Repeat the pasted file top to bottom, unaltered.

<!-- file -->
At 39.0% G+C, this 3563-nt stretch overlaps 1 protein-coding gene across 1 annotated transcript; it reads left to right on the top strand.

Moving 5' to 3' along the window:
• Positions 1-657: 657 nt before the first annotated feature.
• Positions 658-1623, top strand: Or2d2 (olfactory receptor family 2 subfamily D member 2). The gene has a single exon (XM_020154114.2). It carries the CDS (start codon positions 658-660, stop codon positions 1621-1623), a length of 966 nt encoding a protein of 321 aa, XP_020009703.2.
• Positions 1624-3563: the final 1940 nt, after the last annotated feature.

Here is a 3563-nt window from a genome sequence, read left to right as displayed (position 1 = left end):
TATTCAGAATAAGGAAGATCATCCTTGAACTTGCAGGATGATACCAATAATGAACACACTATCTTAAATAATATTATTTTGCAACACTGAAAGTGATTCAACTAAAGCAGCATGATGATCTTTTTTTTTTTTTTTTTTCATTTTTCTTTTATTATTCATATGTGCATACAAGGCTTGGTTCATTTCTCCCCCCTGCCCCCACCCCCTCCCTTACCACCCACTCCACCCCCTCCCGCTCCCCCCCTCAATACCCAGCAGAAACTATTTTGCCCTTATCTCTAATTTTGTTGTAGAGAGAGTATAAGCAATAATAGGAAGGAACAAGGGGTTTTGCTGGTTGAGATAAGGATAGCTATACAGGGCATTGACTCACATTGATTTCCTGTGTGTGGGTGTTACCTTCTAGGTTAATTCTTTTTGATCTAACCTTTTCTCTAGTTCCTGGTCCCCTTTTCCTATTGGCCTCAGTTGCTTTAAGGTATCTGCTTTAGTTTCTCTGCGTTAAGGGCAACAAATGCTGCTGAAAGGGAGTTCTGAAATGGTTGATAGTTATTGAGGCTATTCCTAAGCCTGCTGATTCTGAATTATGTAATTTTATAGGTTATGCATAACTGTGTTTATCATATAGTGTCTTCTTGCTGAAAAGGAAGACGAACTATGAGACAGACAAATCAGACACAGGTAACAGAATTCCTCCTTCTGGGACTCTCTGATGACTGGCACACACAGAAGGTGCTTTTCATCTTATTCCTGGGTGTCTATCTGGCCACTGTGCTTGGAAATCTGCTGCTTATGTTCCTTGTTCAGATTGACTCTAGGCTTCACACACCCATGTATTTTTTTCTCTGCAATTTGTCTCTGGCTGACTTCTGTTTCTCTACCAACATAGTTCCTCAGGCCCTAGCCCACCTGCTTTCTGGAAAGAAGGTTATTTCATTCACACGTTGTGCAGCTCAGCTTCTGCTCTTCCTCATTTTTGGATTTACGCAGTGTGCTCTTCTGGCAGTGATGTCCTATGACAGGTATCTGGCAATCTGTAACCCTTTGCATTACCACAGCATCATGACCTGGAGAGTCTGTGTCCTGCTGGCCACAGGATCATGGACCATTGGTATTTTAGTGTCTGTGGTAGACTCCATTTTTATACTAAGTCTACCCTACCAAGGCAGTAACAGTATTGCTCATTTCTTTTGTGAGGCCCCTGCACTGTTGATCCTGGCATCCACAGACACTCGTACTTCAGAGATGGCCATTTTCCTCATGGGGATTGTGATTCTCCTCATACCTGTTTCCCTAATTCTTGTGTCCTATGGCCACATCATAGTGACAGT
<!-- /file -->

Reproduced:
At 39.0% G+C, this 3563-nt stretch overlaps 1 protein-coding gene across 1 annotated transcript; it reads left to right on the top strand.

Moving 5' to 3' along the window:
• Positions 1-657: 657 nt before the first annotated feature.
• Positions 658-1623, top strand: Or2d2 (olfactory receptor family 2 subfamily D member 2). The gene has a single exon (XM_020154114.2). It carries the CDS (start codon positions 658-660, stop codon positions 1621-1623), a length of 966 nt encoding a protein of 321 aa, XP_020009703.2.
• Positions 1624-3563: the final 1940 nt, after the last annotated feature.

Here is a 3563-nt window from a genome sequence, read left to right as displayed (position 1 = left end):
TATTCAGAATAAGGAAGATCATCCTTGAACTTGCAGGATGATACCAATAATGAACACACTATCTTAAATAATATTATTTTGCAACACTGAAAGTGATTCAACTAAAGCAGCATGATGATCTTTTTTTTTTTTTTTTTTCATTTTTCTTTTATTATTCATATGTGCATACAAGGCTTGGTTCATTTCTCCCCCCTGCCCCCACCCCCTCCCTTACCACCCACTCCACCCCCTCCCGCTCCCCCCCTCAATACCCAGCAGAAACTATTTTGCCCTTATCTCTAATTTTGTTGTAGAGAGAGTATAAGCAATAATAGGAAGGAACAAGGGGTTTTGCTGGTTGAGATAAGGATAGCTATACAGGGCATTGACTCACATTGATTTCCTGTGTGTGGGTGTTACCTTCTAGGTTAATTCTTTTTGATCTAACCTTTTCTCTAGTTCCTGGTCCCCTTTTCCTATTGGCCTCAGTTGCTTTAAGGTATCTGCTTTAGTTTCTCTGCGTTAAGGGCAACAAATGCTGCTGAAAGGGAGTTCTGAAATGGTTGATAGTTATTGAGGCTATTCCTAAGCCTGCTGATTCTGAATTATGTAATTTTATAGGTTATGCATAACTGTGTTTATCATATAGTGTCTTCTTGCTGAAAAGGAAGACGAACTATGAGACAGACAAATCAGACACAGGTAACAGAATTCCTCCTTCTGGGACTCTCTGATGACTGGCACACACAGAAGGTGCTTTTCATCTTATTCCTGGGTGTCTATCTGGCCACTGTGCTTGGAAATCTGCTGCTTATGTTCCTTGTTCAGATTGACTCTAGGCTTCACACACCCATGTATTTTTTTCTCTGCAATTTGTCTCTGGCTGACTTCTGTTTCTCTACCAACATAGTTCCTCAGGCCCTAGCCCACCTGCTTTCTGGAAAGAAGGTTATTTCATTCACACGTTGTGCAGCTCAGCTTCTGCTCTTCCTCATTTTTGGATTTACGCAGTGTGCTCTTCTGGCAGTGATGTCCTATGACAGGTATCTGGCAATCTGTAACCCTTTGCATTACCACAGCATCATGACCTGGAGAGTCTGTGTCCTGCTGGCCACAGGATCATGGACCATTGGTATTTTAGTGTCTGTGGTAGACTCCATTTTTATACTAAGTCTACCCTACCAAGGCAGTAACAGTATTGCTCATTTCTTTTGTGAGGCCCCTGCACTGTTGATCCTGGCATCCACAGACACTCGTACTTCAGAGATGGCCATTTTCCTCATGGGGATTGTGATTCTCCTCATACCTGTTTCCCTAATTCTTGTGTCCTATGGCCACATCATAGTGACAGT